HOUSTON, Texas (KTRK) -- Nearly two years after Hurricane Harvey hit Houston, an elderly woman says her home is still untouched even after she reached out to community organizations.
Annie Smith, 75, now lives inside a tiny camper parked right next to her actual house of more than 50 years.
"I love my home," Annie said.
But Tuesday, her house on Spaulding Street in the Trinity Gardens neighborhood is nearly a death trap with mold covering the walls, furniture and floors.
"You can just see the mold continuing to climb," said community advocate Renee Jefferson Smith. "I just think it's unbelievable."
Annie says she didn't feel a need to leave after the flood water receded, so she kept living in the home for months.
"Oh, I was living in there a long time and I just got sick all at once."
She says she ended up in the hospital with pneumonia, where she says she flatlined four times.
"I didn't know mold was coming up in there. I know the floor was rotting, everything was rotting in there, but I was trying to stay in the house," Annie said.
"Being 75 she should not be going through this," Renee said.
We reached out to BakerRipley, the organization that got big money from the state to help hundreds of families.
They tell us they assessed Annie's home, but they couldn't help her.
BakerRipley released this statement to ABC13 Eyewitness News:
"Almost two years after Hurricane Harvey, there are a number of cases similar to Ms. Smith's - Houstonians who are still in need of major home repair and renovations. Ms. Smith's case speaks to the need for having federal dollars available sooner to help communities impacted by federally declared disasters.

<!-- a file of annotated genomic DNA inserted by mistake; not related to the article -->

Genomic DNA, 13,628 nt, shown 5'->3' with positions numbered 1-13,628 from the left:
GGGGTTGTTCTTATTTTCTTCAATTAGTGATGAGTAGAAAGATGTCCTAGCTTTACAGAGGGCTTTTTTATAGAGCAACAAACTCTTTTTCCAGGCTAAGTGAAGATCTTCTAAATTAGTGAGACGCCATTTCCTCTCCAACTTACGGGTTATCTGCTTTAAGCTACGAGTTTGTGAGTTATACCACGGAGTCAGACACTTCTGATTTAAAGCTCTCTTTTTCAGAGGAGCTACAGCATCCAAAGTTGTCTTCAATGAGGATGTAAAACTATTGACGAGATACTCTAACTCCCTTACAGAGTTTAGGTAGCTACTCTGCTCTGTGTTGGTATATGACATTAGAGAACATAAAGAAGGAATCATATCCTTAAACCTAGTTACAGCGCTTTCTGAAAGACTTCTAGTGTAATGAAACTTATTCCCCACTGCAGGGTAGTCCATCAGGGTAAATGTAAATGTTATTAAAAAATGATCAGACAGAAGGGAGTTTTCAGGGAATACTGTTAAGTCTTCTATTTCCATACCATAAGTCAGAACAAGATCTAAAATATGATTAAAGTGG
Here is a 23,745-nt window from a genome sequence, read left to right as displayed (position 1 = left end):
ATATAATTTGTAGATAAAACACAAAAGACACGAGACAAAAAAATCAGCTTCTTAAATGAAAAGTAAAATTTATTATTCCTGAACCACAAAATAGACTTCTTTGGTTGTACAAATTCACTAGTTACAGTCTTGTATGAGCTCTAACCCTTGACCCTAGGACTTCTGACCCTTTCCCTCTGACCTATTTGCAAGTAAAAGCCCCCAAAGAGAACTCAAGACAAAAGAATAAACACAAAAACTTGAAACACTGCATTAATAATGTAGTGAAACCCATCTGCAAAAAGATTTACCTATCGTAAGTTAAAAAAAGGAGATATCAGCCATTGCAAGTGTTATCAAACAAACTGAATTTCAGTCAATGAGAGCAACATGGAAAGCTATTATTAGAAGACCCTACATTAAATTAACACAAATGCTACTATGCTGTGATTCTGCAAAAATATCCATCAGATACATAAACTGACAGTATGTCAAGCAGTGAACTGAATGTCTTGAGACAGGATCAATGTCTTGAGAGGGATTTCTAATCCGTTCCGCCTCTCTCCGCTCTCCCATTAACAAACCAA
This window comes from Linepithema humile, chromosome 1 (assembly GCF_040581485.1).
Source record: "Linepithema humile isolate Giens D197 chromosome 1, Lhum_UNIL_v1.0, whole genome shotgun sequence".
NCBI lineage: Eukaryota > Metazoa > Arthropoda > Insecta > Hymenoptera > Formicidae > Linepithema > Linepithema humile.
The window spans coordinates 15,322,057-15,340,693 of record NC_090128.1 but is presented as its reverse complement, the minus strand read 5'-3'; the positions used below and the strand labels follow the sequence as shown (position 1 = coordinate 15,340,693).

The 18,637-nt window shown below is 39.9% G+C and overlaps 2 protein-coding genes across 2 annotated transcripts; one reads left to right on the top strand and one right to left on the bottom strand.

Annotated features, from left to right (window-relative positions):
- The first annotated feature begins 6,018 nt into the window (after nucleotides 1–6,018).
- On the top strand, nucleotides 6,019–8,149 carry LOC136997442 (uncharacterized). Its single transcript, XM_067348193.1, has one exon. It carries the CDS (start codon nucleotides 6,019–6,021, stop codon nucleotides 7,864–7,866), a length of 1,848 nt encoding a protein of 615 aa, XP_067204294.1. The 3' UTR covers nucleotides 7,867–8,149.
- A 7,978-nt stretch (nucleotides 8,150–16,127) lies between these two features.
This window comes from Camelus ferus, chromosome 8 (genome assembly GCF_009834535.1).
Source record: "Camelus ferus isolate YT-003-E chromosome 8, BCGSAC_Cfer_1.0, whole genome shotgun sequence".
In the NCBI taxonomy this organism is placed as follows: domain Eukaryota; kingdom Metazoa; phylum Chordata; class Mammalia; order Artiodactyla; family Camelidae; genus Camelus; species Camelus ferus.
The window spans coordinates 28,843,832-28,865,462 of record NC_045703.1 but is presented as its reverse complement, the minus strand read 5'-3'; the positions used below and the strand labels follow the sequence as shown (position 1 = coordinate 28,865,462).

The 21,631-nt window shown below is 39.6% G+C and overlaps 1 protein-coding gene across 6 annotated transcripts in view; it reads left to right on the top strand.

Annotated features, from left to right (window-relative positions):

The BakerRipley Disaster Recovery teams met with Ms. Annie Smith in January and February to assist her with the recovery process. For her home repair needs, BakerRipley determined that the damages to her home were extensive and beyond the scope of our "Minor" Home Repair program. Based on our evaluation, the home was in need of major repairs, including foundation issues, which should be handled by programs that complete "Major" home repair renovations and are funded with public disaster recovery funds.
Under our BakerRipley Minor Home Repair Program, we repaired close to 1,000 homes helping homeowners return home as soon as possible. Our program's objective was to make homes safe and livable with each home requiring an investment of around $25,000. Unfortunately, the major repairs needed for Ms. Smith's home were beyond our program's and other nonprofit's scope of work.
In March, our Disaster Recovery team informed Ms. Smith that her home was ineligible for our Minor Home Repair Program and so we connected her to other private and public resources that are available to help her with major disaster home renovations."
Renee says instead of mold remediation, the organization gave the 75-year-old a refrigerator, washer and dryer, which all sit in storage.
BakerRipley says they helped Annie apply for the City of Houston Harvey relief program, which got billions in federal dollars.
She is still on that waiting list.
Now the woman who fought through pneumonia and lives in a camper says her eye is on the next storm.
"I thought the wind was blowing and I thought about them trees," Annie said, looking up at the massive branches hanging over her small camper.
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75-year-old Harvey victim still living in trailer 2 years later